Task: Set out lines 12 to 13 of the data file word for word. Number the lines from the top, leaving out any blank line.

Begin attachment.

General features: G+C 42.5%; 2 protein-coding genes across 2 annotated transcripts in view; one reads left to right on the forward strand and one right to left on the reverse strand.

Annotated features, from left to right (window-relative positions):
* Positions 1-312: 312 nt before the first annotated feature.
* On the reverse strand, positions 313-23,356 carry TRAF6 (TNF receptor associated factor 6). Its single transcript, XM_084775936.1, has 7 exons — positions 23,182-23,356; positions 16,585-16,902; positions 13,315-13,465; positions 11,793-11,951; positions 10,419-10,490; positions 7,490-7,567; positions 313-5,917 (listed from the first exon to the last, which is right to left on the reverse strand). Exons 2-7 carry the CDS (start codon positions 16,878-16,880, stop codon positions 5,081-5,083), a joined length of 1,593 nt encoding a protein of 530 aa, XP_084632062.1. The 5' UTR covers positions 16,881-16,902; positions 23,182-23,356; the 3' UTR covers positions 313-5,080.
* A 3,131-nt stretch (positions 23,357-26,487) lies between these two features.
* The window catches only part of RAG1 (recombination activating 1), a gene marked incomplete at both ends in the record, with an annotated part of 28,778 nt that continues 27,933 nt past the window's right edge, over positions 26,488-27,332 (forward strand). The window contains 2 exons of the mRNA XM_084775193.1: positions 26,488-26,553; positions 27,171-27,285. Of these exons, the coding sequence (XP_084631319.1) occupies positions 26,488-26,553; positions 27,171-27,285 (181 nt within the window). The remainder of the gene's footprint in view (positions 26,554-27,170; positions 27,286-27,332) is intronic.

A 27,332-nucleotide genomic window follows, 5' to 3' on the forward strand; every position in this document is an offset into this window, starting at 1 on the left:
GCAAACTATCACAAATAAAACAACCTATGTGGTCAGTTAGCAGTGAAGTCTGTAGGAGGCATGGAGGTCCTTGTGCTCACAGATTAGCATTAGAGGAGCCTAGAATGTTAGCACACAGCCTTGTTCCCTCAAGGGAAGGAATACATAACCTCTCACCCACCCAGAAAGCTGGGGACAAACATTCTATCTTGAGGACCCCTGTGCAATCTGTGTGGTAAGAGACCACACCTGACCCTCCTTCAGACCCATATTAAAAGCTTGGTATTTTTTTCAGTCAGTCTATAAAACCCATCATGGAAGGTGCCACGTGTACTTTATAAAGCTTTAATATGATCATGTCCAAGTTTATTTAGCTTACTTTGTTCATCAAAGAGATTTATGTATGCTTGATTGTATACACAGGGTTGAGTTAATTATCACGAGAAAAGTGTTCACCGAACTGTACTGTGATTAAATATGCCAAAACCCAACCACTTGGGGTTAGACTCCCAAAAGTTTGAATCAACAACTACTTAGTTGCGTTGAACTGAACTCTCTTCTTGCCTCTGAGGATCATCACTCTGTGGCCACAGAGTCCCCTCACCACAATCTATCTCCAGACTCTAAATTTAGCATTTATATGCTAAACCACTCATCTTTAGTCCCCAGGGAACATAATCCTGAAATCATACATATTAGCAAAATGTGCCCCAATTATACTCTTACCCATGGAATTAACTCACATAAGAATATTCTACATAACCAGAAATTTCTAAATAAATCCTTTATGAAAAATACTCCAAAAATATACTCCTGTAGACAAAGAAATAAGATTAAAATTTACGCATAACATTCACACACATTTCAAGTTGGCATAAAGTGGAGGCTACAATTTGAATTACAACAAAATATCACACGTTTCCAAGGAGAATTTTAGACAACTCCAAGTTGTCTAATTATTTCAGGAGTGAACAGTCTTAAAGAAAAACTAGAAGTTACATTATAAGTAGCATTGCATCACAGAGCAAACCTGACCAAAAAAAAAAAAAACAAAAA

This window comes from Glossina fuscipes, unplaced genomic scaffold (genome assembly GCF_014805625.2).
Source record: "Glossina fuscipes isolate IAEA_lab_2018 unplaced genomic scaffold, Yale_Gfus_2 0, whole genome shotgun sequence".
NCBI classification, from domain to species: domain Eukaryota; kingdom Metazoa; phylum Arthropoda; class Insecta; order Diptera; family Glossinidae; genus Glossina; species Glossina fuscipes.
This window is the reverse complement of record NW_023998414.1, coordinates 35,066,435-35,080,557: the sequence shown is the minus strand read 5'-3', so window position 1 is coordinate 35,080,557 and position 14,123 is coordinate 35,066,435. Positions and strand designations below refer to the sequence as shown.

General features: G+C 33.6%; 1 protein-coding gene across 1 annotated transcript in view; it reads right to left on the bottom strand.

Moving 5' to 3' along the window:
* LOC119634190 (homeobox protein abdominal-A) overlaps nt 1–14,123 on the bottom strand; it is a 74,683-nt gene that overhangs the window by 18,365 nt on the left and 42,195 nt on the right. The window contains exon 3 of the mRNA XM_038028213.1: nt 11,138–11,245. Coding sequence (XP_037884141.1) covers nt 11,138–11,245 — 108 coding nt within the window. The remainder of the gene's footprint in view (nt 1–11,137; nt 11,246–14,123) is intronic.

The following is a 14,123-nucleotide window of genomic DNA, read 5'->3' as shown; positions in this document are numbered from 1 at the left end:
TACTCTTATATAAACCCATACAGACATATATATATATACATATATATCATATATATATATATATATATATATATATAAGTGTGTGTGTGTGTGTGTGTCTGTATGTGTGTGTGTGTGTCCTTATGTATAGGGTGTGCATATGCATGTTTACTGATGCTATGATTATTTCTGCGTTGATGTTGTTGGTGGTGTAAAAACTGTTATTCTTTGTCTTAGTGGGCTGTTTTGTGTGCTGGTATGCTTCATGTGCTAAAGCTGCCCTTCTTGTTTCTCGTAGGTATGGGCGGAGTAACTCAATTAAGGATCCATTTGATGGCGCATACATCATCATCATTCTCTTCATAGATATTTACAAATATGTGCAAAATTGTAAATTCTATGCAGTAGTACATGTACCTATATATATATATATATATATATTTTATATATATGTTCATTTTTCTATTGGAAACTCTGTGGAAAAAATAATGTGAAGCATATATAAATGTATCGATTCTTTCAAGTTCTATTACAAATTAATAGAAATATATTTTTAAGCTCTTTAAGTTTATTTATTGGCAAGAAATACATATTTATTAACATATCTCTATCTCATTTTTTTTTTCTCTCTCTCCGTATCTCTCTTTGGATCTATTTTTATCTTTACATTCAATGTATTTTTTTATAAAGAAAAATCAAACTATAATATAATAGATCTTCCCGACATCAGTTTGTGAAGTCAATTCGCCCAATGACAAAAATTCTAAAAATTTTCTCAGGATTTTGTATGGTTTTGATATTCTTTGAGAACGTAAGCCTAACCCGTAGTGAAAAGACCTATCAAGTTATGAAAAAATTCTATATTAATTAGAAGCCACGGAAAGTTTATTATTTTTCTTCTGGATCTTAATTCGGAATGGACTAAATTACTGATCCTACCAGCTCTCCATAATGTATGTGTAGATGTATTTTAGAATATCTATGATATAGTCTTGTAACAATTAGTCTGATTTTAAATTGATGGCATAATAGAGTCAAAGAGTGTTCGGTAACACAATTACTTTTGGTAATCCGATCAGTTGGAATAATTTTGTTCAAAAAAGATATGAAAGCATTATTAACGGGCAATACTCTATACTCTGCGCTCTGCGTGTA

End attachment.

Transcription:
This window is the reverse complement of record NW_023998414.1, coordinates 35,066,435-35,080,557: the sequence shown is the minus strand read 5'-3', so window position 1 is coordinate 35,080,557 and position 14,123 is coordinate 35,066,435. Positions and strand designations below refer to the sequence as shown.

General features: G+C 33.6%; 1 protein-coding gene across 1 annotated transcript in view; it reads right to left on the bottom strand.